France: The Front National, Ethnonationalism and Populism

  • Jens Rydgren


The Front National (FN) has been one of the most successful of all populist parties in Western Europe. Indeed, during the 1980s and 1990s, the party became a model for others through its combination of ‘fervent nationalism, opposition to immigration, and a populist hostility to the political establishment’ (Eatwell, 2000: 408). The Front National shares an emphasis on ethnonationalism with other radical right-wing populist (RRP) parties which is rooted in myths about the distant past and its programme advocates strengthening the nation by making it more ethnically homogeneous and returning to traditional values. Individual rights are generally viewed as secondary to the goals of the nation. Like most populists, the FN accuses the elites of putting internationalism ahead of the nation, and of prioritizing their own narrow self-interests, and various ‘special interests’ over those of the people (Rydgren, 2007). The above elements of ethnonationalism, xenophobia and populism are fundamental, therefore, in explaining why the Front National emerged as an electoral force during the 1980s.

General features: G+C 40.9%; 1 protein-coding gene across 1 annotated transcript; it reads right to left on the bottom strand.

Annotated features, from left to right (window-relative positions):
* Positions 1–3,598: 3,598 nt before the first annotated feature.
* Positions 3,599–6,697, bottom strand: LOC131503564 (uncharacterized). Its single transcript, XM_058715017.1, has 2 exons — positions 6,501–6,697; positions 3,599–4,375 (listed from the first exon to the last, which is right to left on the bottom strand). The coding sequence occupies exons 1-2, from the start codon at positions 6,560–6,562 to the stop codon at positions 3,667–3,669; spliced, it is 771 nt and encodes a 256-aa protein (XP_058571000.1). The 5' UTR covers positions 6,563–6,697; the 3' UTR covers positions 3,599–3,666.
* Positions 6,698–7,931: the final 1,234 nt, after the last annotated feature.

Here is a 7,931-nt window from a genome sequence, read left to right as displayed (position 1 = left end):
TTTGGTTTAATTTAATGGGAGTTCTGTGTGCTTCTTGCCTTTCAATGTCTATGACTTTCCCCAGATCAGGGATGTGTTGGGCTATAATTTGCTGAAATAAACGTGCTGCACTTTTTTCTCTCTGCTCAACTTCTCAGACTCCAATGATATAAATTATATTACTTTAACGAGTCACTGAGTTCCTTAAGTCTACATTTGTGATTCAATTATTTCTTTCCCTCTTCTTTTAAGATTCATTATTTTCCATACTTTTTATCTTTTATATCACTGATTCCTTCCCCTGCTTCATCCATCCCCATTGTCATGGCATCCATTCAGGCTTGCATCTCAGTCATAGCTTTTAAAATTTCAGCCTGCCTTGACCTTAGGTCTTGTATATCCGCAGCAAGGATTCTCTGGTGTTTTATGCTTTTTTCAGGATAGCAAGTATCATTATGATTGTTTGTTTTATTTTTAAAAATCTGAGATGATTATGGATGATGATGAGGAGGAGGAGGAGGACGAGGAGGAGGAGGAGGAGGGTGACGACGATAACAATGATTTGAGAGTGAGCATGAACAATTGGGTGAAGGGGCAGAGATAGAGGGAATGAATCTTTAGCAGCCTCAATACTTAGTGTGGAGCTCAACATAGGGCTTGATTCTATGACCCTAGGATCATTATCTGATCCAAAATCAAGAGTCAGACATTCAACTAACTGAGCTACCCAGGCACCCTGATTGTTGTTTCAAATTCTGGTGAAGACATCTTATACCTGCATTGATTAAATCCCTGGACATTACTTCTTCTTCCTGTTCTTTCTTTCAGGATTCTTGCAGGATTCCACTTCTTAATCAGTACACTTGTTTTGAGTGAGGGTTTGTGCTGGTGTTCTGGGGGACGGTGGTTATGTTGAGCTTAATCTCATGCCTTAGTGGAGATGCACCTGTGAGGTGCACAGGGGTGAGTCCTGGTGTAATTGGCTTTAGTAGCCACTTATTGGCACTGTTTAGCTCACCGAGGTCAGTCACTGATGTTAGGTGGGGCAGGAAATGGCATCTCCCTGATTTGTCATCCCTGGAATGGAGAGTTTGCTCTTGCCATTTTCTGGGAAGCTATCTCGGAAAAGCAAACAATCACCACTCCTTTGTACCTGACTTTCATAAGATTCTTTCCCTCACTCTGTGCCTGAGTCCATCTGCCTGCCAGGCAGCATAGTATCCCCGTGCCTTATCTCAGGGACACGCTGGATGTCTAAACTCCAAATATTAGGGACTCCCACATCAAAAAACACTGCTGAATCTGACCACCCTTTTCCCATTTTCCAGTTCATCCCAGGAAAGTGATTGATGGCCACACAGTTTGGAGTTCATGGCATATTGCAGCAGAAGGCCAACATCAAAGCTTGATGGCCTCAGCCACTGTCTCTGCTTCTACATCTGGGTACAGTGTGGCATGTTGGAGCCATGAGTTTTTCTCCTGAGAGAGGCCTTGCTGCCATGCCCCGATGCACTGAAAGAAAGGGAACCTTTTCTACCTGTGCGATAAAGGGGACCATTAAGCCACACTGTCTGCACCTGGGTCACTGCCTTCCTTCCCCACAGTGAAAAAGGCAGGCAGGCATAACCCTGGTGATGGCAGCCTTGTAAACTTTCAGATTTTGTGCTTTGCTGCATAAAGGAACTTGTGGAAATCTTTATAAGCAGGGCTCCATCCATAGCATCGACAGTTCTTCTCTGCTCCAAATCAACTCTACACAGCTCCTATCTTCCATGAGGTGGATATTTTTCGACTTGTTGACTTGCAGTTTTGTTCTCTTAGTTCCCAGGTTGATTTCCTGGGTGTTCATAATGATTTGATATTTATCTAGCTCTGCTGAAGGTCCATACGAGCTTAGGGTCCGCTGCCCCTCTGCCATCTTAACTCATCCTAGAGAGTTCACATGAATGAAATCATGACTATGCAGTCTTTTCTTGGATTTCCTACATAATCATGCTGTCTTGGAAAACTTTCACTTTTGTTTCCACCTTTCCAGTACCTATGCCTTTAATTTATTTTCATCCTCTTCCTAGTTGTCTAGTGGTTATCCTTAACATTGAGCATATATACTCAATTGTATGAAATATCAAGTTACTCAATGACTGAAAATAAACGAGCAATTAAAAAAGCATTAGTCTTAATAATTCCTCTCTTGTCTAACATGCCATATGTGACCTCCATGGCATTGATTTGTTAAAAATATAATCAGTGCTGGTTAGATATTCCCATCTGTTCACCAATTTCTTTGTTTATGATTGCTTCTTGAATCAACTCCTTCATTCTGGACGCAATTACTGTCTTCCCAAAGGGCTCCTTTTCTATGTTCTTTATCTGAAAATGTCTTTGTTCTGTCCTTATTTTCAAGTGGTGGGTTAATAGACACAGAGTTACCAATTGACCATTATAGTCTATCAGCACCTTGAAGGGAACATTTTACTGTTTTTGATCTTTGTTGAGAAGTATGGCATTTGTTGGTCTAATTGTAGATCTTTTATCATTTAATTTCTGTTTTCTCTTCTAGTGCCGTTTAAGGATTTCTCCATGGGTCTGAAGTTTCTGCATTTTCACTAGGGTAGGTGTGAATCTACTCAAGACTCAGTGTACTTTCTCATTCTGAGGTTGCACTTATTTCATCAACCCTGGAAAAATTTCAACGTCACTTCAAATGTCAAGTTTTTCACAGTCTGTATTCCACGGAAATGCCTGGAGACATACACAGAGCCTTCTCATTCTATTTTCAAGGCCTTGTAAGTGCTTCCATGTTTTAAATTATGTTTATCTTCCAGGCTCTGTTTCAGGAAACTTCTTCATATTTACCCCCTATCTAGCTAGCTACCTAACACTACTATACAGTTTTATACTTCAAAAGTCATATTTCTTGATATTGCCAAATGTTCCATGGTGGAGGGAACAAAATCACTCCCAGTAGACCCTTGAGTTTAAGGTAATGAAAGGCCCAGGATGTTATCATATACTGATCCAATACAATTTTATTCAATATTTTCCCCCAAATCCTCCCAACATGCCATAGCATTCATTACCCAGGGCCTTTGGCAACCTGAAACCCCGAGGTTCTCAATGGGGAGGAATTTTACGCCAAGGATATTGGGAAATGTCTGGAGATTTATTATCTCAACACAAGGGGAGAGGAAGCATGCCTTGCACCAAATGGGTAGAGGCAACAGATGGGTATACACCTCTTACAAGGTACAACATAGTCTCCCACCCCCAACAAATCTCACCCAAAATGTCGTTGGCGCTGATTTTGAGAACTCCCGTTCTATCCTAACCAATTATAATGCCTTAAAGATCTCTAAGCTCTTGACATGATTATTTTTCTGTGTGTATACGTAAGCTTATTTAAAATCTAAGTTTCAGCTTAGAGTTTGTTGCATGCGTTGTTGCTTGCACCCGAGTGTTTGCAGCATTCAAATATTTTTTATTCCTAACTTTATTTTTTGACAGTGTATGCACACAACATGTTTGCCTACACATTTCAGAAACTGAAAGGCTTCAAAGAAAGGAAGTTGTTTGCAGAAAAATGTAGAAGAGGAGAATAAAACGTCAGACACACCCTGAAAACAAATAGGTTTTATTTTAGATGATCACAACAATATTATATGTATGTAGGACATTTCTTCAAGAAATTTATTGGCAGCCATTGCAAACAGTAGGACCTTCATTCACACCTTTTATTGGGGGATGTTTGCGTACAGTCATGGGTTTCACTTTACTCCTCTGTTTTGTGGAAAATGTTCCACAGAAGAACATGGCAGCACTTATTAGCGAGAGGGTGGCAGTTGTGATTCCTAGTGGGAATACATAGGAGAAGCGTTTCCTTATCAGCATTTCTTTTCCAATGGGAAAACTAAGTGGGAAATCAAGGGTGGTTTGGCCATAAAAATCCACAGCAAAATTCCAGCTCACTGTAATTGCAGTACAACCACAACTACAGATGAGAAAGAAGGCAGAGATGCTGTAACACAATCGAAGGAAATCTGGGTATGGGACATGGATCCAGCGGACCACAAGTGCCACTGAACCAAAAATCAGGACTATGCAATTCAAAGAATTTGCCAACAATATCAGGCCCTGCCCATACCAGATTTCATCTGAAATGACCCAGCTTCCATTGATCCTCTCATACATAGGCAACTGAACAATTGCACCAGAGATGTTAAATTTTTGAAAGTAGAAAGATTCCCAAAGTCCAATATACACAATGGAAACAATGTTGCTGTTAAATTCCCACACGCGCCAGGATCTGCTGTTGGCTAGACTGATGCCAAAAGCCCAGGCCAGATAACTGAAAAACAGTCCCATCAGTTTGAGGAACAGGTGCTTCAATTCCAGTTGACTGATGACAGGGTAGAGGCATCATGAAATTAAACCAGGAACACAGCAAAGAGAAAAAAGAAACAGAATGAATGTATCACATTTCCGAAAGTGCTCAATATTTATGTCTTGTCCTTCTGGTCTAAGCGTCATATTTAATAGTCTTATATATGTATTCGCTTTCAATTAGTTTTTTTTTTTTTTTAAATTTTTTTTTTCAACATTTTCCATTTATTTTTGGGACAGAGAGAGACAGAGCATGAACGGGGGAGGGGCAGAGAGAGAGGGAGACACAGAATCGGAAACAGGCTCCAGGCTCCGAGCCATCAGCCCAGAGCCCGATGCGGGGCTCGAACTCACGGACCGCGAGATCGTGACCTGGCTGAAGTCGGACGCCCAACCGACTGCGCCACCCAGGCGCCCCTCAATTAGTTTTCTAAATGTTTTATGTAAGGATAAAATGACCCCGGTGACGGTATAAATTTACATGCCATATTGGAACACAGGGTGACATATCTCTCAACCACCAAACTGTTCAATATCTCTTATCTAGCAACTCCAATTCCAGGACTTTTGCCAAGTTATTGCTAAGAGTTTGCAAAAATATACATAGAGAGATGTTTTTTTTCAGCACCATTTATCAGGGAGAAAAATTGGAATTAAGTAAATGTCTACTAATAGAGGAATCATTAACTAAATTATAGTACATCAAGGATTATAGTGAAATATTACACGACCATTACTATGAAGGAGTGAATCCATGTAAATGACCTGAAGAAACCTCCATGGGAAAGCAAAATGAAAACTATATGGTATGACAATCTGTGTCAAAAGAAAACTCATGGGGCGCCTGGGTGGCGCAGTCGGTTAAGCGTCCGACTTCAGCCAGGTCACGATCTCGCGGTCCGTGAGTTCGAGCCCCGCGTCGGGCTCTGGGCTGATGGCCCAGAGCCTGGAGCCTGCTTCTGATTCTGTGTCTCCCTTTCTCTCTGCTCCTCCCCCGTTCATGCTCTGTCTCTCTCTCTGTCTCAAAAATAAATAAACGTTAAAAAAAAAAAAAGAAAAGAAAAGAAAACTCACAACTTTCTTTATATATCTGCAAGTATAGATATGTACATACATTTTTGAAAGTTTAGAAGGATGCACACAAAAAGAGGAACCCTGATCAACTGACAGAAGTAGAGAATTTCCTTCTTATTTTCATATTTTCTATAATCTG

Presidential Election Vote Share Populist Parti Immigration Issue Front National 
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© Jens Rydgren 2008

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  • Jens Rydgren

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